eMusic Review 0
From Doris Kearns Goodwin to Sarah Vowell, esteemed presidential scholars recognize that the one true insight to a president's character is through his campaign theme song, and often the wisdom of the choice portends the very nature of the presidency itself. Consider, for example, the cases of Hoover ("If He's Good Enough for Lindy," even though Lindbergh, of course, was infamous for his low standards), Van Buren ("Rockabye, Baby" reflecting his sleepy term from 1837-1841) and even Nixon ("Buckle Down With Nixon," reflecting an administration under siege): would their presidencies have fared better with different messages? While this debate still rages with some, among true experts, there is little doubt that these men were doomed not by character flaw or poor policy, but music and lyrics. Where was Will.I.Am when they needed him?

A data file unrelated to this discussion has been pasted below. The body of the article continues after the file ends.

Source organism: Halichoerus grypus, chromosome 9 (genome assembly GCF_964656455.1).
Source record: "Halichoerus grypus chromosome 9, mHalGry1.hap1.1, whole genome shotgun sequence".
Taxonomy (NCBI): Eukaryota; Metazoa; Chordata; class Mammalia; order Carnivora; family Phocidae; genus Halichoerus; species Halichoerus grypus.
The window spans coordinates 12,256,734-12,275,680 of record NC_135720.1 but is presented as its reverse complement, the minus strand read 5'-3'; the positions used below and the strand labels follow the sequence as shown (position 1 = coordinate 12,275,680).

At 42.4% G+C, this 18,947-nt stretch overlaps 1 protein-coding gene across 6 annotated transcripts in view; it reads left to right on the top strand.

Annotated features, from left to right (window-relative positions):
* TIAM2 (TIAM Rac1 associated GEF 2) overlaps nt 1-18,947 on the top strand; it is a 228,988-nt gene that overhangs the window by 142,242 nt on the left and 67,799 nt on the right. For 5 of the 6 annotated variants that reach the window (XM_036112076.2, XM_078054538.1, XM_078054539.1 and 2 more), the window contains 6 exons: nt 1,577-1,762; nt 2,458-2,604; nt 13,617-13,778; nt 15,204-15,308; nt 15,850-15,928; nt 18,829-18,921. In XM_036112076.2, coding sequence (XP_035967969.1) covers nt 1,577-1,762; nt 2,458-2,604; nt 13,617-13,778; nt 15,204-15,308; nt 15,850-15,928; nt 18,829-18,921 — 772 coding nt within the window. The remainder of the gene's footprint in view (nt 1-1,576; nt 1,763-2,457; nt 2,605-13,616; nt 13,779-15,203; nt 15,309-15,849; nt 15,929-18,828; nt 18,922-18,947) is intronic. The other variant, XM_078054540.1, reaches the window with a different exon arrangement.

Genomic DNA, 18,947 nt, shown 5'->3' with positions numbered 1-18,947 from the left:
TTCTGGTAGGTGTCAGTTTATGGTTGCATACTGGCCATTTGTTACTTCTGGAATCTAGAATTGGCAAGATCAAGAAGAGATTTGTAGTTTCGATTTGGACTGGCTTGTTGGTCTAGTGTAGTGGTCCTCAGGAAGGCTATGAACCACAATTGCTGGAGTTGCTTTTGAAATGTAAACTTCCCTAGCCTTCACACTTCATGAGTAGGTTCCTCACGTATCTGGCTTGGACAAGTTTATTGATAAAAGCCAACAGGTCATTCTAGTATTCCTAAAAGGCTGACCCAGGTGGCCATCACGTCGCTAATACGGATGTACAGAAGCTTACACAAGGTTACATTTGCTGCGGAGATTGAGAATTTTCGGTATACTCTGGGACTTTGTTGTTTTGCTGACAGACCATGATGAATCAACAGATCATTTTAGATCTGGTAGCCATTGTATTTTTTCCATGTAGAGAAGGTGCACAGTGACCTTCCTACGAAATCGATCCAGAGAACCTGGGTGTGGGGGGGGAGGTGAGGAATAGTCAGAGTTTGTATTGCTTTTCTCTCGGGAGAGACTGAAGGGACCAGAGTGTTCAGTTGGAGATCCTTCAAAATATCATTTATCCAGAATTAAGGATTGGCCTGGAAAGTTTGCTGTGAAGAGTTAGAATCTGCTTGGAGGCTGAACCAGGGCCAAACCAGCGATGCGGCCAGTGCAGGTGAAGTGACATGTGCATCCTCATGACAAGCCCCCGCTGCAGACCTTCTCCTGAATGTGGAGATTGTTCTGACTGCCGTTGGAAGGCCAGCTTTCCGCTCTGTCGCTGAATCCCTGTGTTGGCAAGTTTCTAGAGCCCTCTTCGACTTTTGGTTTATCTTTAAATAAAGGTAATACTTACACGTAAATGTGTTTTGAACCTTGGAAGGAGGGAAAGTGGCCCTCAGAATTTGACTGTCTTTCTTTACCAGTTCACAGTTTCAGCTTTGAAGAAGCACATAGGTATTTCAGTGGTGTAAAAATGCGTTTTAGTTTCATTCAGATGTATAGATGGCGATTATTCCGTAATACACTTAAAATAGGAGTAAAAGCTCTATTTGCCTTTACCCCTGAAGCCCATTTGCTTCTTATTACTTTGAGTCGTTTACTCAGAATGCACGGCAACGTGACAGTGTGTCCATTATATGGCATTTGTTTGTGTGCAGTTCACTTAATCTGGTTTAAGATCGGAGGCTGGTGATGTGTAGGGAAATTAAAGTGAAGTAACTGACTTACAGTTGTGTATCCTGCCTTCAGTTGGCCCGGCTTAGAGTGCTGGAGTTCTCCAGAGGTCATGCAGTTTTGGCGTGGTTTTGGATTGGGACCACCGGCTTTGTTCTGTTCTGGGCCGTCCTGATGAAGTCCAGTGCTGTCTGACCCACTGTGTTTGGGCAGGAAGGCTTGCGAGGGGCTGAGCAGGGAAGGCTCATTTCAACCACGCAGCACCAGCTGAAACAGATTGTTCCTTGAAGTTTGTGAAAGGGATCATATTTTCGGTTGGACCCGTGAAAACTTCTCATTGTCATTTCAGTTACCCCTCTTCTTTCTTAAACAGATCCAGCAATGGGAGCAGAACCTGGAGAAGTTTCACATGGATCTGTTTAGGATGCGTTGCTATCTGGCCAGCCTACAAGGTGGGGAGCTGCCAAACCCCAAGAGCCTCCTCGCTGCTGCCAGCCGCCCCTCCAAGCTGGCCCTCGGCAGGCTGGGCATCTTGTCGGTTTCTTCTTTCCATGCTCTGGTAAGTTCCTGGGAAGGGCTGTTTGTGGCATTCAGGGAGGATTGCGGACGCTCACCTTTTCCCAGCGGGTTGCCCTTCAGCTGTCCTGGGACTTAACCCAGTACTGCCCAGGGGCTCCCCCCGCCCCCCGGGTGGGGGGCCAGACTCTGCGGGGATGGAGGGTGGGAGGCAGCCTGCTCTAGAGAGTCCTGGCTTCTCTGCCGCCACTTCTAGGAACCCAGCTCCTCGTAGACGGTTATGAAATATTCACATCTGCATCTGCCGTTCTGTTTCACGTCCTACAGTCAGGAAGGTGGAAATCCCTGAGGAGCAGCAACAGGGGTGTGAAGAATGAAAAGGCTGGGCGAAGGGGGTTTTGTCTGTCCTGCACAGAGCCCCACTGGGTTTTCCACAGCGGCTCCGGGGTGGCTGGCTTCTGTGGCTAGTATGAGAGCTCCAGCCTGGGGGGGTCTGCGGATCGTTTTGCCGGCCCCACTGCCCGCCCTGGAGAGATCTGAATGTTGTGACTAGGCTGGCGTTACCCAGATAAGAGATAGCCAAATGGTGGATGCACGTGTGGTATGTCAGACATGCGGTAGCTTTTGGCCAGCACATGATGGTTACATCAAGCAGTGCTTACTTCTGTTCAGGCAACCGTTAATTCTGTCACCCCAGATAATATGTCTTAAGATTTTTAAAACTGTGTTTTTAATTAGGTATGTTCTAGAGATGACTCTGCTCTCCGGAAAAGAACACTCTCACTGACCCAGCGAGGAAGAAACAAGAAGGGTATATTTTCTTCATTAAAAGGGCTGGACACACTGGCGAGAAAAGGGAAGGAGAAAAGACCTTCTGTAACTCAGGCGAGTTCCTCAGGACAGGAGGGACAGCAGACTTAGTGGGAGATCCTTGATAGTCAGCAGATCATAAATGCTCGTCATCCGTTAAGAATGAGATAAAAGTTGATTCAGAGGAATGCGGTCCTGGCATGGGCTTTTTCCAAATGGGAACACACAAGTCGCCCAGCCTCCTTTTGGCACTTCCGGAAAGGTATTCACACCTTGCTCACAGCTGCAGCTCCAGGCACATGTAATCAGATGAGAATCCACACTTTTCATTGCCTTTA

Among those whose administrations are revered, raw braggadocio is common. FDR's obliquely titled hillbilly stomp "Franklin D. Roosevelt's Back Again" declares, "Since Roosevelt's been reelected/ Shine liquor's been corrected," a campaign boast that no one could lose with — aspiring pols, take note! And who could forget James Monroe's playground boast from 1816 "Monroe Is the Man"? Who says Missouri was a compromise? Oh, snap!
Other presidents gave… read more »